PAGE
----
Remove the pins and pin together the other edges of the two fabrics, again starting at the tail.  These two will lay even less flat, with even more bunching between the pins.  Just do your best to keep the edges aligned.

Sew the second edge.  Now keep in mind, when you get to the end of the belly fabric (#2), you can just keep going and sew up the bottom side of the head of the bird.  I found it easiest to keep going up the breast, up the head, and right off the end of the beak.

Then to come back and do the top side of the head separately.  If you try to take that corner (around the beak’s point), you may end up with a weird-shaped beak.

You probably won’t need to pin the bird’s head to do the rest of the sewing—it’ll be pretty well held together.  Just make sure your two pieces of head fabric are lined up right.  This next part is very crucial:  STARTING AT THE BIRD’S BACK, TAKE AS SHALLOW AN ANGLE AS YOU CAN COMING IN TO FINISH OFF THE BIRD’S HEAD, almost continuing the line of its back.  If you come in steep, you will create a point on the bird’s back, and your bird will look like a vulture!  I had to unpick my first 2-3 birds before I got the correct angle.  This is why it’s crucial to turn the bird inside out before you move on to the next bird.  I even recommend using a pencil point to get the whole beak turned out so you can see its shape.  (Sewing around that beak is tough.  Just remember, go very slowly.  And stop every few centimeters, with the needle still IN the fabric, lift up the foot slightly, turn the fabric, and continue sewing.  I can’t stress enough how important it is to do a very rounded seam around the bird’s head to avoid it having a vulture-like neck or beak.)

Note from Jennie: To keep any puckering from happening at the birds neck, make three little snips about 1/8″ away from each other right where the neck arches. You’ll cut from the edge of the fabric right up to the seam (but don’t cut the seam!).

After you’ve sewn both sides and the head (the tail is left open), turn your bird inside out and check to make sure you haven’t missed an edge and left a gaping hole.  If you haven’t, good!  You’re a better seamstress than me.  Now move on to your second bird.


Once  you’ve sewn up all your birds, and they’re right-side out, it’s time to start stuffing!  I bought one 12oz bag of ultra plush fiber, and it was plenty to do about 14 birds.


Use the eraser of a pencil to push the fiber down into the beak first.  You don’t want to get done and find you have a floppy beak!  Leave about ½” of the tail empty so that you can sew it closed.



Finish the tail.  You can do a fancy hand-stitch here to make the thread invisible.  But after doing that with one bird, I found it way too time consuming.  Instead I decided to just fold both pieces of fabric over, inward, ¼” and sew a straight stitch across the tail.  You can see the thread, but once the birds are up on the branch, it won’t show much.  And I actually think it looks pretty cute!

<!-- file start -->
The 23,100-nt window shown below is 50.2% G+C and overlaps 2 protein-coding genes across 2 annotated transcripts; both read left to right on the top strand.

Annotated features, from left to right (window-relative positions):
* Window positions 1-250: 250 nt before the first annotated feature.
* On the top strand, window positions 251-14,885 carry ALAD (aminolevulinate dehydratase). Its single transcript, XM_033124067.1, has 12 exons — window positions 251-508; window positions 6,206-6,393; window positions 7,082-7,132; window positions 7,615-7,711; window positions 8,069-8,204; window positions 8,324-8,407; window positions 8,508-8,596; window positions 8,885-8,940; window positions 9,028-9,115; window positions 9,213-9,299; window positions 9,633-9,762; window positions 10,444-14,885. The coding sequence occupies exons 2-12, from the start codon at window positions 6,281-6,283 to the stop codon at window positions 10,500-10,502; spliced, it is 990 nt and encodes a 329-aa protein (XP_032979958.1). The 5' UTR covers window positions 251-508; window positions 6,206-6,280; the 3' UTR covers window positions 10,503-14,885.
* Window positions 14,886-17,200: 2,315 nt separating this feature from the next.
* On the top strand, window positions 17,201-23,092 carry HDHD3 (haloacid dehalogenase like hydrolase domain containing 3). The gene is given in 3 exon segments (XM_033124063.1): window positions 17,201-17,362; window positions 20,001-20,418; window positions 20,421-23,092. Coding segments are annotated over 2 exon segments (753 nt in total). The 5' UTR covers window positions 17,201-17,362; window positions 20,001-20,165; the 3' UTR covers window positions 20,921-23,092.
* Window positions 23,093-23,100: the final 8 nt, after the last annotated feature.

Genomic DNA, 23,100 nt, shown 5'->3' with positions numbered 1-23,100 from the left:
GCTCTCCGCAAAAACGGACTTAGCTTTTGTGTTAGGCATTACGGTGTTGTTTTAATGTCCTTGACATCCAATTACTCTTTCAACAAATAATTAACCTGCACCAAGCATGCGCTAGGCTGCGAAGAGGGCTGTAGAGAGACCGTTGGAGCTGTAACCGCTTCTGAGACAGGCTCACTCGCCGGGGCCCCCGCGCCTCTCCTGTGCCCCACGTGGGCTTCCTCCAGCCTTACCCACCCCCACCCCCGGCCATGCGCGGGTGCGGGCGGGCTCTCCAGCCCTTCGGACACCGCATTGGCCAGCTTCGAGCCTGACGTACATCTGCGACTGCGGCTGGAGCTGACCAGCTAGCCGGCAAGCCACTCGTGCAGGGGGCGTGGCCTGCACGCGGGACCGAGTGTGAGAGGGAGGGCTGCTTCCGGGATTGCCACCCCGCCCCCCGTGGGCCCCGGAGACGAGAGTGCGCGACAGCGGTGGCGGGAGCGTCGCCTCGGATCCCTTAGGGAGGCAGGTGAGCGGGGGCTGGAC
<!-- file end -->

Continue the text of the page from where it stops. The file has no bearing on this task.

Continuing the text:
You’re done with the sewing! Aren’t your birds so cute?



Next select a good branch.  You can buy fancy polished branches at the craft store.  Or you can pick one off a tree in your yard.  I recommend one with at least a ½” diameter on the main branch with ¼” diameter shoot-offs; too flimsy and it will bend under the birds’ weight.

Lay out your branch on the ground and position your birds before you glue them on.  That way you can be sure you like the final look without having to peel off mis-placed birds. I also recommend taking a picture because once you pick up the branches to mount them, you’ll forget where your birds went.

Mount your branch.  You want your branch to be at least an inch or two from the wall so your birds’ tails will fit behind the branch.  So if you can find or buy some really long nails (3-4 inches), that will allow your branch to sit away from the wall.  Hold your branch up to the wall and mark where you want it to go with a pencil.  Put in a couple of nails to support the branch—allowing your branch to lie on them.  Use some clear fishing line or thread to lash the branch to the nails.

Hot glue!  Use a dab of hot glue on the branch (not on the bird) where you want each bird to sit.  Right where the body meets the tail is a good spot for balancing the bird (it’s where the feet would be on a real bird, after all).   Stand back and check each one as you go to make sure it’s

sitting level and looking the right direction.  It’s a lot harder to move them once the glue has hardened.  Put all your birds on and…voila!  Birds on a branch!


You might think that when you have a big family, you have pictures of kids everywhere. The sad truth is that there are a very overwhelming number of photographs to deal with. Then there is always one child who is completely unphotogenic and you can’t very well have pictures of some children up and not others. Plus there’s the whole issue of buying so many frames, where to fit them all, etc. What I’m trying to say is that I have very few pictures of my kids around my house. I decided to fix the situation in a way that would combine cheap and simple with cute and interesting and would allow me to use quite a lot of pictures. The whole set up cost less than $10 and that includes getting 5 x 7s made of most of my photographs. The nice thing is that this arrangement can be made bigger or smaller and goes well with any style of decor. For How-To Tuesday, I’ll show you how to do your own picture wall.